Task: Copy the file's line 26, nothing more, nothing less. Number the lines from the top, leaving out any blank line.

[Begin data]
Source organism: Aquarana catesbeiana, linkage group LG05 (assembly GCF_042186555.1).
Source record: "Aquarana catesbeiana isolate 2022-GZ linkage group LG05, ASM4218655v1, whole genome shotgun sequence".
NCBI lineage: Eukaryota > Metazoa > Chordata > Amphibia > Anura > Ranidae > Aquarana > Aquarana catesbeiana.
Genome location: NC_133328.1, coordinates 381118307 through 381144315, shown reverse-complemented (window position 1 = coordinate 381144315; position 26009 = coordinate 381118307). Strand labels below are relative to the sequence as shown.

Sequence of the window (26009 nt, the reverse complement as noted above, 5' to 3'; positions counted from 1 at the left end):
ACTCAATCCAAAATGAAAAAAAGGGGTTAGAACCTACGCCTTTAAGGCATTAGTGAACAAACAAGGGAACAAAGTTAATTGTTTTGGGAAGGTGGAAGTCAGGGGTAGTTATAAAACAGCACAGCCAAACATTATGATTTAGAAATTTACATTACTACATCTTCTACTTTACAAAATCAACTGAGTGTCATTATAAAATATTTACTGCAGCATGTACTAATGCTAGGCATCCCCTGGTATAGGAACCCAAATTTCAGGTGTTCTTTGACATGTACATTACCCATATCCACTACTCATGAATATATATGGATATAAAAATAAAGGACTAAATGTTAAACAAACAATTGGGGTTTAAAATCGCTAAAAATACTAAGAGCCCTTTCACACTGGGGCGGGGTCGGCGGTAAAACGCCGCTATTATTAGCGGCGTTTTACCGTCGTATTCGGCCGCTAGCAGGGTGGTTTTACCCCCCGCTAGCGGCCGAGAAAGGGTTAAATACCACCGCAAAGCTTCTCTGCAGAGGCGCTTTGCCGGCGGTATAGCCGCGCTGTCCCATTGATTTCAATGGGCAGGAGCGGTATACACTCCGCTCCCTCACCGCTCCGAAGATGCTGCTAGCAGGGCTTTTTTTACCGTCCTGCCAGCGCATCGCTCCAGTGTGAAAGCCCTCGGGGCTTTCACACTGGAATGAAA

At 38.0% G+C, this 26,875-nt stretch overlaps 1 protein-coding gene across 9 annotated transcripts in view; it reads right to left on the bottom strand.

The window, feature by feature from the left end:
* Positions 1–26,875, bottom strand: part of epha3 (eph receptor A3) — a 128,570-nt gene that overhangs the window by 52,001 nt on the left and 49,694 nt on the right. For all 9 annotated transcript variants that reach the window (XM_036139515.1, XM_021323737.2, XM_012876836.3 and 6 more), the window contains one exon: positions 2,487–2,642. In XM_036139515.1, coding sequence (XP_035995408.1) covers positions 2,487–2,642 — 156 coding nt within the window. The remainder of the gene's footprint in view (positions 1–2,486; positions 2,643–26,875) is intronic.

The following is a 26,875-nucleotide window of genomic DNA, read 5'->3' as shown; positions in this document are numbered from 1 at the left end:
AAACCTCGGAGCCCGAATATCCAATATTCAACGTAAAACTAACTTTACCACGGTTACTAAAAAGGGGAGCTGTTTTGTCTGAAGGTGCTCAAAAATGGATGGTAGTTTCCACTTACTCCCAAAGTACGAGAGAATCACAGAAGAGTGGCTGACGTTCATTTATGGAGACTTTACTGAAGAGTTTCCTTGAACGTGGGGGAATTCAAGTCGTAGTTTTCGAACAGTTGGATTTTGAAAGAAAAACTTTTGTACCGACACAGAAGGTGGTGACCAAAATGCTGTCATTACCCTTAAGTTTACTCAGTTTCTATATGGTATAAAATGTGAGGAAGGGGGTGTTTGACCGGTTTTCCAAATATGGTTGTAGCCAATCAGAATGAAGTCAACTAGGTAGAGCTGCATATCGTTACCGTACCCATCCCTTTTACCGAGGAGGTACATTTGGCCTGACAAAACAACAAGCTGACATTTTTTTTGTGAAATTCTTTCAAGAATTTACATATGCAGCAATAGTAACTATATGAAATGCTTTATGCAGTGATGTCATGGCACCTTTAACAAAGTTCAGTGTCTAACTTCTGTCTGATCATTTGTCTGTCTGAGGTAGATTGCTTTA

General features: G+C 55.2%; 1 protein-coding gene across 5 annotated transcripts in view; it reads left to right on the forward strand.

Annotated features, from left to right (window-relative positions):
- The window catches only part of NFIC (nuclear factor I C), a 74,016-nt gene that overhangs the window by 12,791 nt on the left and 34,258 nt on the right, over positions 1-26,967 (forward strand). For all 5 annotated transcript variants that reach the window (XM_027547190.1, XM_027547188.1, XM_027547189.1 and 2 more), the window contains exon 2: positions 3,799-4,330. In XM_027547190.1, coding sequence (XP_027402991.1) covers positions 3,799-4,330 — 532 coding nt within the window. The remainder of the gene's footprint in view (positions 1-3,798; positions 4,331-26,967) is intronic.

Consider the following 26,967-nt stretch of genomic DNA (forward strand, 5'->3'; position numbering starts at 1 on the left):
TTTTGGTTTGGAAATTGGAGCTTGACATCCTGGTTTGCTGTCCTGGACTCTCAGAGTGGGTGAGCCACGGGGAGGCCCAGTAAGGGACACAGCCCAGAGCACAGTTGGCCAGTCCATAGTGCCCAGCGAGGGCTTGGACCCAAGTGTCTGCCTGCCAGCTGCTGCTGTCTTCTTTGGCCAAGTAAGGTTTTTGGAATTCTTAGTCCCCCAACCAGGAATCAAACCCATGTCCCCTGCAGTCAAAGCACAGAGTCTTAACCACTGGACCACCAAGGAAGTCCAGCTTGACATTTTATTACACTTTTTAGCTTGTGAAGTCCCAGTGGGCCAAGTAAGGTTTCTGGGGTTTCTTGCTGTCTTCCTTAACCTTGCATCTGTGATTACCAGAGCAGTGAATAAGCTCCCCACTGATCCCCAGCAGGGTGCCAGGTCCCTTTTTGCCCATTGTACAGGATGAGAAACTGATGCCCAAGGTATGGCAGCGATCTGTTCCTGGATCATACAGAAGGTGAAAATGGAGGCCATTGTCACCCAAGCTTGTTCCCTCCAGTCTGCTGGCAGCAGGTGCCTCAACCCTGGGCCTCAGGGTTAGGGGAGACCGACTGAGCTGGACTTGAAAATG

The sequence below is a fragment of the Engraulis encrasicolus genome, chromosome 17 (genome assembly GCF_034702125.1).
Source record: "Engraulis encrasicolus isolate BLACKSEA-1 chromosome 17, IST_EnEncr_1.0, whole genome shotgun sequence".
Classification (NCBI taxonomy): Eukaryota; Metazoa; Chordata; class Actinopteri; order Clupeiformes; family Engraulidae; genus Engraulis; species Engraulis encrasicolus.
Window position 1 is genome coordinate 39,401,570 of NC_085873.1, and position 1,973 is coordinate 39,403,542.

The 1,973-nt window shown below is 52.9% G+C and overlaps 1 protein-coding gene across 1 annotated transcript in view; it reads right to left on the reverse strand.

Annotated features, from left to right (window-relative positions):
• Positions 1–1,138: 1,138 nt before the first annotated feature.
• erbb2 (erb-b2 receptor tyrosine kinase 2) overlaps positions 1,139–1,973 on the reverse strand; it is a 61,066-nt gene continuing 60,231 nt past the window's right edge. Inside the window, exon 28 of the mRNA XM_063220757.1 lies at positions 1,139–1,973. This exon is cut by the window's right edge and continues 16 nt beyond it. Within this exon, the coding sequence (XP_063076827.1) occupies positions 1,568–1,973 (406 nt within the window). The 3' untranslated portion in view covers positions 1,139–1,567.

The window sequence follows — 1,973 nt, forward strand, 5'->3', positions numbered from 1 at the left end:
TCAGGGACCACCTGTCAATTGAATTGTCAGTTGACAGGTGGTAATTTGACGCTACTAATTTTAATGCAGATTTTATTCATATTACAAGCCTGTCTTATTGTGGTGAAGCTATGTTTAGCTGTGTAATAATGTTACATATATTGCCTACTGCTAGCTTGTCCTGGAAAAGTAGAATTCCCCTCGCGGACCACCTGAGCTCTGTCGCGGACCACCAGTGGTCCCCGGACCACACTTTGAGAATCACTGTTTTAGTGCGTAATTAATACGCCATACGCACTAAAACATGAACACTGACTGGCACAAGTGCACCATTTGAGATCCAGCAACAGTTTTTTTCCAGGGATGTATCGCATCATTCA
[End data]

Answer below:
TCAGGGACCACCTGTCAATTGAATTGTCAGTTGACAGGTGGTAATTTGACGCTACTAATTTTAATGCAGATTTTATTCATATTACAAGCCTGTCTTATTGTGGTGAAGCTATGTTTAGCTGTGTAATAATGTTACATATATTGCCTACTGCTAGCTTGTCCTGGAAAAGTAGAATTCCCCTCGCGGACCACCTGAGCTCTGTCGCGGACCACCAGTGGTCCCCGGACCACACTTTGAGAATCACTGTTTTAGTGCGTAATTAATACGCCATACGCACTAAAACATGAACACTGACTGGCACAAGTGCACCATTTGAGATCCAGCAACAGTTTTTTTCCAGGGATGTATCGCATCATTCA